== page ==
U050844.pdf (20.09 MB)
Construction and characterisation of aromatic amino acid dependent mutants of Listeria monocytogenes.
thesisposted on 2015-11-19, 09:10 authored by Janet Elizabeth. Alexander
The severe forms of listeriosis, have a very high mortality rate. In farm animals, especially sheep, these losses can be of considerable economic importance. The increase in cases of listeriosis in both man and animals over the last decade has stimulated research to develop an effective vaccine to protect against Listeria monocytogenes. However, attempts at protection using killed or chemically attenuated live vaccines have been disappointing. An alternative to these procedures is the development of strains with a defined mechanism of attenuation. Attempts were made to construct aromatic amino acid dependent mutant strains of L. monocytogenes and to investigate their efficacy as a vaccine. Two strategies were used for the transposon mutagenesis of L. monocytogenes. Suicide vectors carrying transposon Tn917 and unable to replicate in Listeria were constructed. To facilitate the transformation of these vectors into Listeria species an efficient electrotransformation system was developed. However, this procedure was unsuccessful in generating Tn917 insertion mutants. Insertional mutagenesis of L. monocytogenes EGD with Tn917 was achieved using a temperature sensitive plasmid. An aromatic amino acid requiring mutant deficient in chorismate mutase activity was isolated. The multiplication of this mutant was found to be unimpaired in both mouse tissues and cultured bone marrow derived macrophages. Organisms isolated from infected tissues were found to be prototrophic while still harbouring a Tn917 insertion. It was concluded that the original mutant carried a point mutation in the gene encoding chorismate mutase and that this had reverted on passage through the mouse. A transposon induced aromatic amino acid dependent mutant of L. monocytogenes found to be deficient in prephenate dehydratase activity was obtained for investigation. The virulence and multiplication of this mutant were reduced in the mouse. Vaccination with this mutant was found to stimulate a protective immune response in mice. The results indicate that aromatic amino acid dependent mutants of L monocytogenes protect against listeric infection and offer a new approach to the development of anti-listerial vaccines.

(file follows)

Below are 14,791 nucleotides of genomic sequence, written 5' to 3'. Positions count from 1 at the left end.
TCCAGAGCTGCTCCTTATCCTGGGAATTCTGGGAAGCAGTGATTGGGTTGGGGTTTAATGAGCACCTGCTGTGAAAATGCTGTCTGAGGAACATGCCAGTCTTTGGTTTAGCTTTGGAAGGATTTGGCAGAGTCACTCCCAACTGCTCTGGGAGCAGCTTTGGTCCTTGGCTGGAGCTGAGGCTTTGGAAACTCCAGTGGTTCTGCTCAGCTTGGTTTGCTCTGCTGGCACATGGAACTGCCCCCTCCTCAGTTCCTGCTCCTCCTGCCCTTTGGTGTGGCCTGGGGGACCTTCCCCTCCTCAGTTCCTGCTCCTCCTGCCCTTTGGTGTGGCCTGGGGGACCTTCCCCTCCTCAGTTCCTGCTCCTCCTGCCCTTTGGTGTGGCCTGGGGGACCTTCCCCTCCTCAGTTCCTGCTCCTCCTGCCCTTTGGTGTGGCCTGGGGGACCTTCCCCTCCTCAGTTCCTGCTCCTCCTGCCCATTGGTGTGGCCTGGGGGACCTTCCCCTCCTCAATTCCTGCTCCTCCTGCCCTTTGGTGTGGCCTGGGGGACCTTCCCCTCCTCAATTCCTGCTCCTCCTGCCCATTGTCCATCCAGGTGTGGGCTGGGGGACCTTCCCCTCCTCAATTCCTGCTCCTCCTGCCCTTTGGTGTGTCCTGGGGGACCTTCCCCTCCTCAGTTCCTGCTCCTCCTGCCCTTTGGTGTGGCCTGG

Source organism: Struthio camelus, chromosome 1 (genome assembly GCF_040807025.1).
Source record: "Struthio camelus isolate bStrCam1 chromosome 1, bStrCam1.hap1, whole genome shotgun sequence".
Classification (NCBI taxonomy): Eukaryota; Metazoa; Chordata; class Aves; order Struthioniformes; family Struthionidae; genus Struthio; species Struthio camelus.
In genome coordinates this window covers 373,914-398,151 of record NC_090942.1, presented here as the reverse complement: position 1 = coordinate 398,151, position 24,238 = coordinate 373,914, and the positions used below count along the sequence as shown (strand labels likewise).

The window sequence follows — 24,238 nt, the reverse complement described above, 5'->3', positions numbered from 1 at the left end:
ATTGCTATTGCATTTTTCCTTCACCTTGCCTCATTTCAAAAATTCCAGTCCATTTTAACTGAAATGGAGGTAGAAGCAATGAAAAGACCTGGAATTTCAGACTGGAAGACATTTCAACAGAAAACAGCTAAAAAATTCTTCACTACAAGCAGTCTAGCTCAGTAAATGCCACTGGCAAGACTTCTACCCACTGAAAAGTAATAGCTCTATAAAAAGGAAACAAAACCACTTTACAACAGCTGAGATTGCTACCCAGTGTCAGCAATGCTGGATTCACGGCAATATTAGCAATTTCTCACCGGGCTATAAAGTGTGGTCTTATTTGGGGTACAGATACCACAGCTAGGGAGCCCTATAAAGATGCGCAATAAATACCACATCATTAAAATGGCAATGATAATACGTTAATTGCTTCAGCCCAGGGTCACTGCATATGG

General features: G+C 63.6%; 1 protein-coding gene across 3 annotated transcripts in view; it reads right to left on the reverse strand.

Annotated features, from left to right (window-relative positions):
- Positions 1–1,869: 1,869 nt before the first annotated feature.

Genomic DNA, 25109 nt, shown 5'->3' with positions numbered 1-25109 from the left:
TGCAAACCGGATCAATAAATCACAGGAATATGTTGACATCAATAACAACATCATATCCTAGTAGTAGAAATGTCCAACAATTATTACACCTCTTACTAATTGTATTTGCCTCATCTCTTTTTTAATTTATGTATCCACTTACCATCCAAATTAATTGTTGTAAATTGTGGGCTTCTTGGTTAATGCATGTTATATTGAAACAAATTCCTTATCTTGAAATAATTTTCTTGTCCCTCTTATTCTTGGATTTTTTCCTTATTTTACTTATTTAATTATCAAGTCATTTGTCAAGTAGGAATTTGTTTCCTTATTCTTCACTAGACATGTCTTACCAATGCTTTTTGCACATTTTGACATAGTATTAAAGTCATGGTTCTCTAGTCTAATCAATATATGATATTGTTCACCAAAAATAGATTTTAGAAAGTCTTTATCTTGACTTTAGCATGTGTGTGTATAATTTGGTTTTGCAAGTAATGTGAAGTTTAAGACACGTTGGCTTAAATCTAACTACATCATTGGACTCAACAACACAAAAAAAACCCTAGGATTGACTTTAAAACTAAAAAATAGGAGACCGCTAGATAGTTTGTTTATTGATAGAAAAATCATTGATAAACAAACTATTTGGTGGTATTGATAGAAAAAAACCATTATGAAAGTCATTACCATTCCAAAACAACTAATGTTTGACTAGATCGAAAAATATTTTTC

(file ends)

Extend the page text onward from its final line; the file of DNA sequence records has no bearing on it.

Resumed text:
Date of award1993-01-01
Awarding institutionUniversity of Leicester